Major take aways from latest IPCC Report

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Major take aways from latest IPCC Report

  • In its latest assessment report, the Intergovernmental Panel on Climate Change (IPCC) has laid out several scenarios on the steps that ought to be taken to keep temperatures below 2°C.
  • It warned that even temporarily exceeding the warming level of 1.5°C over the next two decades would mean additional severe impacts

About IPCC

  • It is the United Nations body for assessing the science related to climate change.
  • It was set up in 1988 by the World Meteorological Organisation (WMO) and the UN Environment Programme (UNEP).
  • Its main activity is to prepare Assessment Reports, special reports, and methodology reports assessing the state of knowledge of climate change.

Procedure followed to prepare IPCC assessment reports

  • Scientists from around the world including India are part of the Working Group of the IPCC.
  • They analyse the various interventions that can be made to ensure that temperature rise by the end of the century is minimal.
  • The group does this by assessing the most credible, updated literature on the scientific, technological, environmental, economic and social aspects of mitigating the impact of climate change.
  • This specific group studies social developments, such as decisions taken at the annual Conference of Parties (COP), progress on clean energy technologies and availability of finance.
  • These scientists place the data in the context of climate science and analyse the role played by various groups such as forest communities, indigenous tribes and businesses, in addressing climate change
  • They finally recommend steps that must be taken over three periods: until 2030, until 2050 and until 2100, on what needs to be done to limit temperature rise.

Key messages of latest Report

  • GHG Emissions: Total net anthropogenic GHG (greenhouse gas) emissions have continued to rise from 2010–2019, as have cumulative net CO2 emissions since 1850.
    • Average annual GHG emissions during 2010-2019 were higher than in any previous decade, but the rate of growth between 2010 and 2019 was lower than that between 2000 and 2009.
    • By 2019, the largest growth in absolute emissions occurred in carbon dioxide from fossil fuels and industry followed by methane.
  • Financial Flows: Tracked financial flows were still falling short of the levels needed to achieve mitigation goals across all sectors and regions.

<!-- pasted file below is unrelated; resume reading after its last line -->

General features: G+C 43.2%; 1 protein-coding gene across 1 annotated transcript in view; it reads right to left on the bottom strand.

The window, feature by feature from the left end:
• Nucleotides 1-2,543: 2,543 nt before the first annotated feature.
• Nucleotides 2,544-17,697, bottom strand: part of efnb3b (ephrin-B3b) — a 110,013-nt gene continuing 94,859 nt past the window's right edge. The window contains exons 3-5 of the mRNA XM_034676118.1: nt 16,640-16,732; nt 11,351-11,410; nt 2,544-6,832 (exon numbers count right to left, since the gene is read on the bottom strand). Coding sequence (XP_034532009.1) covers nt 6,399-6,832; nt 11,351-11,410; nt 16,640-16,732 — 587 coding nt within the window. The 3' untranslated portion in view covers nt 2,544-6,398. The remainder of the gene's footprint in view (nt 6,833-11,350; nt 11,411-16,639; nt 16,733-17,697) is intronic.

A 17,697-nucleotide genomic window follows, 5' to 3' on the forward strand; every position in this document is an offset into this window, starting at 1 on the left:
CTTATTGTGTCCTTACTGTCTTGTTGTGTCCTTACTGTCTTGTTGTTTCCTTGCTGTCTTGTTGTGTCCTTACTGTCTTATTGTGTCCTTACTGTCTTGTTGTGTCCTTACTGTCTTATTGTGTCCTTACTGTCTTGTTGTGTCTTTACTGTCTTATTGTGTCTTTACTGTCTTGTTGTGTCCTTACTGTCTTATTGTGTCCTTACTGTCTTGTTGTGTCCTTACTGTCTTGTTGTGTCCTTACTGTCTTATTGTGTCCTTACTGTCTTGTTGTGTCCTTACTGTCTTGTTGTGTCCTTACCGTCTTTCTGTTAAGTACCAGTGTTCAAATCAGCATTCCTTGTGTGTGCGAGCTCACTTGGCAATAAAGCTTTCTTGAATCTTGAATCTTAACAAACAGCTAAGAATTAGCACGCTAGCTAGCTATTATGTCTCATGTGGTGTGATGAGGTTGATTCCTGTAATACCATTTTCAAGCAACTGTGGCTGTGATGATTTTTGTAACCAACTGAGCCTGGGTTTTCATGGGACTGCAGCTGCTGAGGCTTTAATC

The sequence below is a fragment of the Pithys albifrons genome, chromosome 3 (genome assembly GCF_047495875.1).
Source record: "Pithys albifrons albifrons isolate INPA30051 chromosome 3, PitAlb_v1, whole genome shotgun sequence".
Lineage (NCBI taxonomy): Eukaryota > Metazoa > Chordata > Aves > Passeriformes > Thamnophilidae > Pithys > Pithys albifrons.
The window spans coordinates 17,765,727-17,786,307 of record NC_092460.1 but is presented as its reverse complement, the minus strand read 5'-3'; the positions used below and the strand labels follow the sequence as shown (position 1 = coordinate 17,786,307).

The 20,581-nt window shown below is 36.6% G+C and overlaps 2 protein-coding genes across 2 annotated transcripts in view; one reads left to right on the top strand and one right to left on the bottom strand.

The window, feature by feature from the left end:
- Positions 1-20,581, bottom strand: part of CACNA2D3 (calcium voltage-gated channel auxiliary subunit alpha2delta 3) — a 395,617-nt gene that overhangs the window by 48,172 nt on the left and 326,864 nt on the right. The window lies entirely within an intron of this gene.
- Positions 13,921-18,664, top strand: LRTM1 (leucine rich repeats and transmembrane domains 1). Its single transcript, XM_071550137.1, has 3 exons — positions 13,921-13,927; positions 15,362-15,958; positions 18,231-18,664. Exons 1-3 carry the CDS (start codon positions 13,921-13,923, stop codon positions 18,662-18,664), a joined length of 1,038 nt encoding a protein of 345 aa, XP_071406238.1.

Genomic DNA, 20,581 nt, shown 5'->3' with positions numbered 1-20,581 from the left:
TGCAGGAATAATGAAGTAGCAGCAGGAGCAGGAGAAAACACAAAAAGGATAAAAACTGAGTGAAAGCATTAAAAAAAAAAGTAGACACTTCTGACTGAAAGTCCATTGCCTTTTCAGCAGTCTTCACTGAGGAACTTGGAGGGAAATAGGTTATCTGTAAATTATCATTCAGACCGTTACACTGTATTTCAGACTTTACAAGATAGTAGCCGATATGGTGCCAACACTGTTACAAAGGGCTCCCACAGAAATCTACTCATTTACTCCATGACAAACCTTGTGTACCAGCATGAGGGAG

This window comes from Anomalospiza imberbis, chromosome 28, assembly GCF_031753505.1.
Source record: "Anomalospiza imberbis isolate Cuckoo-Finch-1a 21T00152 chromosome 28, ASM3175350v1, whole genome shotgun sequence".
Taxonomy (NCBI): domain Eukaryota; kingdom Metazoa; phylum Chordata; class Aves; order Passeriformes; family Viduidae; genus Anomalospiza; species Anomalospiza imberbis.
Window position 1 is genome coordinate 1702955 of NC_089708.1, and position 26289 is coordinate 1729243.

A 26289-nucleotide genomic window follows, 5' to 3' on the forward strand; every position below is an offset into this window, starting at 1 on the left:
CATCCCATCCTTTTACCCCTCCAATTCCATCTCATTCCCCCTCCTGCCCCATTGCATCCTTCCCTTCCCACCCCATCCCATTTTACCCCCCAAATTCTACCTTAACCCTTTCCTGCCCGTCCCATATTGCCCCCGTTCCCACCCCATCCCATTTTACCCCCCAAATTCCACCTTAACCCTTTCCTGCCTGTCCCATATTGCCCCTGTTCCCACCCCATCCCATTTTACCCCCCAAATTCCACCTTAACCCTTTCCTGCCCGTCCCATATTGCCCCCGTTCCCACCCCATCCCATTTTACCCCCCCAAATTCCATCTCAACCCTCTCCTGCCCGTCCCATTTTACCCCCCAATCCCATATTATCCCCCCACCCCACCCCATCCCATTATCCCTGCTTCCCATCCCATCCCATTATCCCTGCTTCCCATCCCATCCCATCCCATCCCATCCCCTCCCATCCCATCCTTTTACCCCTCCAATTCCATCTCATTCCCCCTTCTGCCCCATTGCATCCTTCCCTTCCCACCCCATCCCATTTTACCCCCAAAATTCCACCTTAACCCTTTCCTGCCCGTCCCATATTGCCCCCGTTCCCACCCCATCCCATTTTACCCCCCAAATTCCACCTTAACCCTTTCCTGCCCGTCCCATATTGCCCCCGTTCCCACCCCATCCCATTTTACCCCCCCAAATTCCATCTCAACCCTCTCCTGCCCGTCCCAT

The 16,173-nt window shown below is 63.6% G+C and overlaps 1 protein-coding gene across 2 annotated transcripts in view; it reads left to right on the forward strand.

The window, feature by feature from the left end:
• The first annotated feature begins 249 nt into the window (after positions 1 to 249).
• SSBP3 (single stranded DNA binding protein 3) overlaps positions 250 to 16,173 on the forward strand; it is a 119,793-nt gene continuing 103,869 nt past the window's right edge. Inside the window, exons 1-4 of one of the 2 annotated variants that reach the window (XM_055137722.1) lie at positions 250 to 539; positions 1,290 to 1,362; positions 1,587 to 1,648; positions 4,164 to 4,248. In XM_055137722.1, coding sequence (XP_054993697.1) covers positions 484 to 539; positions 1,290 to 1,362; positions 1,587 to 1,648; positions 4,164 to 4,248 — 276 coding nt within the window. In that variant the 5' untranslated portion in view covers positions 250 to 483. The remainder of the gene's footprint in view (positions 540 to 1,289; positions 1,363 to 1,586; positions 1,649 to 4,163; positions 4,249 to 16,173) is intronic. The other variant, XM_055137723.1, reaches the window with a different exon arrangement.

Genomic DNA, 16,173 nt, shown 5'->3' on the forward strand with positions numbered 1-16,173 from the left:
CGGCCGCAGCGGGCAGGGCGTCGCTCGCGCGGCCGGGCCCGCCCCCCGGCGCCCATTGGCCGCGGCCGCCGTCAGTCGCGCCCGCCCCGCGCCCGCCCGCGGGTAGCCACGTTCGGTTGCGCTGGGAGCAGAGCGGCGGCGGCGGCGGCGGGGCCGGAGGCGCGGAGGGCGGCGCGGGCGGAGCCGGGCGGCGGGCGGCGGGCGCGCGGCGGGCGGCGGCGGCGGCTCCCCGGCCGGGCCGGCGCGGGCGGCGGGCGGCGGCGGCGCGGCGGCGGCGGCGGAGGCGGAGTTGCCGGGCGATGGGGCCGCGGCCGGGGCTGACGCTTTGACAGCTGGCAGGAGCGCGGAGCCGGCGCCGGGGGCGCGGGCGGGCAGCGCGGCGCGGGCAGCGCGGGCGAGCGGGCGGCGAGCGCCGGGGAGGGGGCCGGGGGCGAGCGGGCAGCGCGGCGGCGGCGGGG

• The challenge of closing gaps was largest in developing countries as a whole.
    • Increasing financial flows can be supported by clear policy choices and signals from governments and the international community
    • According to the scientists, limiting warming to around 1.5°C requires global greenhouse gas emissions to peak before 2025 at the latest and be reduced by 43% by 2030; at the same time, methane would also need to be reduced by about a third.
    • Even if this happened, it is almost inevitable that this ceiling would be temporarily breached but, with appropriate action, it could again dip by the end of the century.
  • Global temperature: it will stabilise when carbon dioxide emissions reach net zero.
    • For 1.5°C, this meant achieving net zero carbon dioxide emissions globally in the early 2050s; for 2°C, it is in the early 2070s.
    • Even limiting warming to around 2°C would still require global greenhouse gas emissions to peak before 2025 at the latest and be reduced by a quarter by 2030

Implications of the report for India

  • The report’s warning against opening new coal plants is of relevance to India.
  • The panel finds that all coal-fired power plants, without the technology to capture and store carbon (CCS), would need to be shuttered by 2050 if the world aspired to limit global temperature rise to 1.5°C.

India’s stand on use of Coal

  • It has committed to a net-zero year, or when it would cease to be a net carbon dioxide emitter, of 2070
  • It has defined a pathway to transition to renewable energy sources
  • But it has also insisted on its right to coal use given its developmental needs as well underlining that the historical responsibility of climate change from fossil fuel rested with the developed countries, who needed to shoulder much of the mitigating burden.
  • It has “welcomed” the recent report and said it recognises India’s position that developed countries must do more to mitigate climate change.

Exam Track

Prelims take away

  • IPCC
  • Conference of Parties (COP)
  • WMO
  • UNEP

Mains Track

Q Discuss about IPCC and key messages highlighted by its latest assessment report and its implications for India.